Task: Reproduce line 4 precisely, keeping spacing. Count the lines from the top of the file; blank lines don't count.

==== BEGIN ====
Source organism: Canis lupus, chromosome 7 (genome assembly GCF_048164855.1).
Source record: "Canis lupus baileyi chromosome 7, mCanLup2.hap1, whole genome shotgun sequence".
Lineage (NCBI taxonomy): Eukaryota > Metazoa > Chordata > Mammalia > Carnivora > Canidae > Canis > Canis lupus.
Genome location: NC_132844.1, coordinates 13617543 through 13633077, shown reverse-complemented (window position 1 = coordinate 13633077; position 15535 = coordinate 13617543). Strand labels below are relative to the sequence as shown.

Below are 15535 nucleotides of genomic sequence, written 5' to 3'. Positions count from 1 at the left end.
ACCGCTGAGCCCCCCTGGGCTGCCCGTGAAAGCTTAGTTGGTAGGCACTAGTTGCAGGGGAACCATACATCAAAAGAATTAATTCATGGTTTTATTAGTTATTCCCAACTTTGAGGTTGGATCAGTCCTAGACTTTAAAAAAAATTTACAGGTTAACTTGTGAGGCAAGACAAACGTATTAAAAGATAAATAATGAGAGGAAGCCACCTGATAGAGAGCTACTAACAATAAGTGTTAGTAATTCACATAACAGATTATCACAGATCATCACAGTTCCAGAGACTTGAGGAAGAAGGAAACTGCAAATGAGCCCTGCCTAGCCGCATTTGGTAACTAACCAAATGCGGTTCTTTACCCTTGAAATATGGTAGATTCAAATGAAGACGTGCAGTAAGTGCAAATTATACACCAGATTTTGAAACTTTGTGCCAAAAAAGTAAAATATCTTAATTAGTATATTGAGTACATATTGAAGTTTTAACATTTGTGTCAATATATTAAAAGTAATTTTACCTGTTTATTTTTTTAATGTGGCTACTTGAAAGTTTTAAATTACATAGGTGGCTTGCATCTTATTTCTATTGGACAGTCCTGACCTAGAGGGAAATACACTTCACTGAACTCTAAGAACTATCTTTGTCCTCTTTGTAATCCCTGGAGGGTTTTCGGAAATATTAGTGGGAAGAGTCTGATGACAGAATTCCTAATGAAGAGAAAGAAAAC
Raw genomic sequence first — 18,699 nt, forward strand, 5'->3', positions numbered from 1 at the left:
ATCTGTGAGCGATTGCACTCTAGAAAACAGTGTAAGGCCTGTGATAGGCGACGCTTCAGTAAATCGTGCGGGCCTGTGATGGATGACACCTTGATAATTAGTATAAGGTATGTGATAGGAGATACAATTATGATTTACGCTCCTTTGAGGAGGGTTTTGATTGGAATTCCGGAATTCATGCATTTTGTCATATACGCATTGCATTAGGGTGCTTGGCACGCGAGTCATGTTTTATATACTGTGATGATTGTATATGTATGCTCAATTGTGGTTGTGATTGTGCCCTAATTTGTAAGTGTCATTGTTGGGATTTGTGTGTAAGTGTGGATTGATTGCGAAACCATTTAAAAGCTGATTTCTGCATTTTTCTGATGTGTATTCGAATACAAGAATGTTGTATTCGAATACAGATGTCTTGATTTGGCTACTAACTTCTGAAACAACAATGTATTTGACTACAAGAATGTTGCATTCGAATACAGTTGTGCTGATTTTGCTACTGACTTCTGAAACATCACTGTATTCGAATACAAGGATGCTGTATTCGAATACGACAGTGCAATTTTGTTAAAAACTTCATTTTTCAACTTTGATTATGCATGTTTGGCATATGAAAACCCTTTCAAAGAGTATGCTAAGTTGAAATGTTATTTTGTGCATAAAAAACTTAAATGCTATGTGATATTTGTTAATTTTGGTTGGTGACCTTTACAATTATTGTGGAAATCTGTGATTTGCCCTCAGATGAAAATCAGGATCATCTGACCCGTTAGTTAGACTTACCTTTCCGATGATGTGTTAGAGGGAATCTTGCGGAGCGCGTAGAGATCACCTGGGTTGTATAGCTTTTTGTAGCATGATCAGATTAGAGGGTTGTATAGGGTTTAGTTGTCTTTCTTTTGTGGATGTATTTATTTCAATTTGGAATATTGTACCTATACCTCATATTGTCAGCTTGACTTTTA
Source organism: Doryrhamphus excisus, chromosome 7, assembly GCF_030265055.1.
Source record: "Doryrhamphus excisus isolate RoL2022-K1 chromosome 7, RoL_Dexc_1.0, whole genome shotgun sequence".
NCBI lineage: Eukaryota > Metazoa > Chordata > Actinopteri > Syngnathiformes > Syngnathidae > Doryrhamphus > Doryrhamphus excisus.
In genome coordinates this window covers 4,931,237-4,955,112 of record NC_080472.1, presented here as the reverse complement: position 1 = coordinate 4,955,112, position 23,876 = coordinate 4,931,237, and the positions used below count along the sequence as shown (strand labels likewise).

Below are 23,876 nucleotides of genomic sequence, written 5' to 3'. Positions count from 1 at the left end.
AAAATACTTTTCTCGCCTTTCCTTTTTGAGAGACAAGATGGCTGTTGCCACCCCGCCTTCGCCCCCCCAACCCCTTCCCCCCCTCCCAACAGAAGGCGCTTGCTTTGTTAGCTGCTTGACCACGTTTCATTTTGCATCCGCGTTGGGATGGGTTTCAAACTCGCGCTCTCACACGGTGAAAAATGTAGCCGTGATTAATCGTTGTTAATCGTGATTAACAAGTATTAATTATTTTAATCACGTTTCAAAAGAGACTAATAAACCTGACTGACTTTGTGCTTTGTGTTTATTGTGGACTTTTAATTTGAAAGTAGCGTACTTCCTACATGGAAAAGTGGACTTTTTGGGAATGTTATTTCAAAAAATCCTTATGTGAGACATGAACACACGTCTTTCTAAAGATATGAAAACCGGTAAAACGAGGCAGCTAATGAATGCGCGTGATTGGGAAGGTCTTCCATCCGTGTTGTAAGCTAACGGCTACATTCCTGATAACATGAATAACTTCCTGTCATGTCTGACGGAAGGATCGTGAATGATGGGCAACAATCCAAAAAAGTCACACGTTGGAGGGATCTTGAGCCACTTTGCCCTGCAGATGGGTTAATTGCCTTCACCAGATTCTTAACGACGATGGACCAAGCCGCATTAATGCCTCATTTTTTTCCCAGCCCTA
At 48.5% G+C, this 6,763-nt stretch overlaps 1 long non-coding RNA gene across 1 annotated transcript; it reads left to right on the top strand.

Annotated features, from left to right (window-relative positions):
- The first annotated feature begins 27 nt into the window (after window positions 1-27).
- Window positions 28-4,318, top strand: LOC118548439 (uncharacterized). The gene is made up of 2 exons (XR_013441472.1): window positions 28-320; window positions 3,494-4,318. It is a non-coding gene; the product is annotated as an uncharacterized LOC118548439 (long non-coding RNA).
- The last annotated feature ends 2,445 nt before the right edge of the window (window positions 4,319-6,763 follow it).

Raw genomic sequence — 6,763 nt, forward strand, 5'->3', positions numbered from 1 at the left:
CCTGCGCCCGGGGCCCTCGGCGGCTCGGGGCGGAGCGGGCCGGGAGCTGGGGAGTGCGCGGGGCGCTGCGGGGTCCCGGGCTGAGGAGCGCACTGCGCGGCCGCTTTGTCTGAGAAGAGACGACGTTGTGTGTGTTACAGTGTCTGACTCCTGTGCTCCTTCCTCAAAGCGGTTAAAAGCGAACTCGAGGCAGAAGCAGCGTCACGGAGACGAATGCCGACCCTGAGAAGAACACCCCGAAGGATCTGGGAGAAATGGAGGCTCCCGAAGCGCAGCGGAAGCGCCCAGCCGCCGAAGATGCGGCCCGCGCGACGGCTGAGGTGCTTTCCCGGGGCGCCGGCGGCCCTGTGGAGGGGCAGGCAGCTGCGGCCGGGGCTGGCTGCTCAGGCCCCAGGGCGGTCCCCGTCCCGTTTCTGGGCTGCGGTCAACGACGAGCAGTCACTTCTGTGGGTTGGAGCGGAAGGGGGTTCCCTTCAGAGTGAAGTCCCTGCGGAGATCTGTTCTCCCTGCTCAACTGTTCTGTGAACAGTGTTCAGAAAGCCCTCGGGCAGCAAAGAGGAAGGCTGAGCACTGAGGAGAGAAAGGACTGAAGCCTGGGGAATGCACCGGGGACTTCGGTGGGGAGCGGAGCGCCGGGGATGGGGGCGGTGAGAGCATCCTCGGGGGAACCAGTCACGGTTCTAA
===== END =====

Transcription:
Genome location: NC_132844.1, coordinates 13617543 through 13633077, shown reverse-complemented (window position 1 = coordinate 13633077; position 15535 = coordinate 13617543). Strand labels below are relative to the sequence as shown.